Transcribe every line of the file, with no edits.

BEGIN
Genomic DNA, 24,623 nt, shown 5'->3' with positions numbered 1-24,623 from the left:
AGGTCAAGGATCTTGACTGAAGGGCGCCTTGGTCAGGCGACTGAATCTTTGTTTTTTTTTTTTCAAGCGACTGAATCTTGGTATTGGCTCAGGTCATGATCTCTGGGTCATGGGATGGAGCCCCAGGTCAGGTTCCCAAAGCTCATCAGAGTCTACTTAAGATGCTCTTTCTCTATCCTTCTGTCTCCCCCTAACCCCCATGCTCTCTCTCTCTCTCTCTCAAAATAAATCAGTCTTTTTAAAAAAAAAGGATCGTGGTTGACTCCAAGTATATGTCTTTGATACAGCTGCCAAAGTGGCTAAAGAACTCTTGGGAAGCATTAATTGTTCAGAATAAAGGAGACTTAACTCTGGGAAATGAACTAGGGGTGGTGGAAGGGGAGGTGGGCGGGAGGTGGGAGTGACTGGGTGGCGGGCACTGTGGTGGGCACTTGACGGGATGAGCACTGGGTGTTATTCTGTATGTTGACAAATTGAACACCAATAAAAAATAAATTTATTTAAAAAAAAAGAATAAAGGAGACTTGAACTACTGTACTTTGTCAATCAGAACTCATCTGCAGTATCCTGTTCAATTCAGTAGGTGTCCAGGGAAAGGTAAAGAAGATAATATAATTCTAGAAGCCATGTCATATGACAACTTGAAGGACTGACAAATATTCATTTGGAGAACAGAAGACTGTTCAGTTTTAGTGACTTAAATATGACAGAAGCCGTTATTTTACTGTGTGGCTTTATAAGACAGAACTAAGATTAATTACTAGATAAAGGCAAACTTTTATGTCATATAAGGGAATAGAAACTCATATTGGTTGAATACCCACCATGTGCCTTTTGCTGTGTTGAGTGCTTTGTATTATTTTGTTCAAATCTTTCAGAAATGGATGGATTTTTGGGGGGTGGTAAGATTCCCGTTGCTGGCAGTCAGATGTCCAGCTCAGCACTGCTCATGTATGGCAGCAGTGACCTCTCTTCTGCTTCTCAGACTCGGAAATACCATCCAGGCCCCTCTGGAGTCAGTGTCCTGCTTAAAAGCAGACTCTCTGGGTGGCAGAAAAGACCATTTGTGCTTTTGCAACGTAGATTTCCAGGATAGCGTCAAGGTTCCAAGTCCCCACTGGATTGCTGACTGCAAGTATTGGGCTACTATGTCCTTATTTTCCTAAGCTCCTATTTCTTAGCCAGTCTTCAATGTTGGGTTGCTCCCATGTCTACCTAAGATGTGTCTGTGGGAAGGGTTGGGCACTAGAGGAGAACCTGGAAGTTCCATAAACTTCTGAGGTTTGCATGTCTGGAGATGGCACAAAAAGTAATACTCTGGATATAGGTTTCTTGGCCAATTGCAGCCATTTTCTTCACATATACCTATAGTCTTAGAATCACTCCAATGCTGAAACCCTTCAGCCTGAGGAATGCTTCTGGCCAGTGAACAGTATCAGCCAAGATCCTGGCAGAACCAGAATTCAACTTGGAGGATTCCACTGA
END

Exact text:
Genomic DNA, 24,623 nt, shown 5'->3' with positions numbered 1-24,623 from the left:
AGGTCAAGGATCTTGACTGAAGGGCGCCTTGGTCAGGCGACTGAATCTTTGTTTTTTTTTTTTCAAGCGACTGAATCTTGGTATTGGCTCAGGTCATGATCTCTGGGTCATGGGATGGAGCCCCAGGTCAGGTTCCCAAAGCTCATCAGAGTCTACTTAAGATGCTCTTTCTCTATCCTTCTGTCTCCCCCTAACCCCCATGCTCTCTCTCTCTCTCTCTCAAAATAAATCAGTCTTTTTAAAAAAAAAGGATCGTGGTTGACTCCAAGTATATGTCTTTGATACAGCTGCCAAAGTGGCTAAAGAACTCTTGGGAAGCATTAATTGTTCAGAATAAAGGAGACTTAACTCTGGGAAATGAACTAGGGGTGGTGGAAGGGGAGGTGGGCGGGAGGTGGGAGTGACTGGGTGGCGGGCACTGTGGTGGGCACTTGACGGGATGAGCACTGGGTGTTATTCTGTATGTTGACAAATTGAACACCAATAAAAAATAAATTTATTTAAAAAAAAAGAATAAAGGAGACTTGAACTACTGTACTTTGTCAATCAGAACTCATCTGCAGTATCCTGTTCAATTCAGTAGGTGTCCAGGGAAAGGTAAAGAAGATAATATAATTCTAGAAGCCATGTCATATGACAACTTGAAGGACTGACAAATATTCATTTGGAGAACAGAAGACTGTTCAGTTTTAGTGACTTAAATATGACAGAAGCCGTTATTTTACTGTGTGGCTTTATAAGACAGAACTAAGATTAATTACTAGATAAAGGCAAACTTTTATGTCATATAAGGGAATAGAAACTCATATTGGTTGAATACCCACCATGTGCCTTTTGCTGTGTTGAGTGCTTTGTATTATTTTGTTCAAATCTTTCAGAAATGGATGGATTTTTGGGGGGTGGTAAGATTCCCGTTGCTGGCAGTCAGATGTCCAGCTCAGCACTGCTCATGTATGGCAGCAGTGACCTCTCTTCTGCTTCTCAGACTCGGAAATACCATCCAGGCCCCTCTGGAGTCAGTGTCCTGCTTAAAAGCAGACTCTCTGGGTGGCAGAAAAGACCATTTGTGCTTTTGCAACGTAGATTTCCAGGATAGCGTCAAGGTTCCAAGTCCCCACTGGATTGCTGACTGCAAGTATTGGGCTACTATGTCCTTATTTTCCTAAGCTCCTATTTCTTAGCCAGTCTTCAATGTTGGGTTGCTCCCATGTCTACCTAAGATGTGTCTGTGGGAAGGGTTGGGCACTAGAGGAGAACCTGGAAGTTCCATAAACTTCTGAGGTTTGCATGTCTGGAGATGGCACAAAAAGTAATACTCTGGATATAGGTTTCTTGGCCAATTGCAGCCATTTTCTTCACATATACCTATAGTCTTAGAATCACTCCAATGCTGAAACCCTTCAGCCTGAGGAATGCTTCTGGCCAGTGAACAGTATCAGCCAAGATCCTGGCAGAACCAGAATTCAACTTGGAGGATTCCACTGA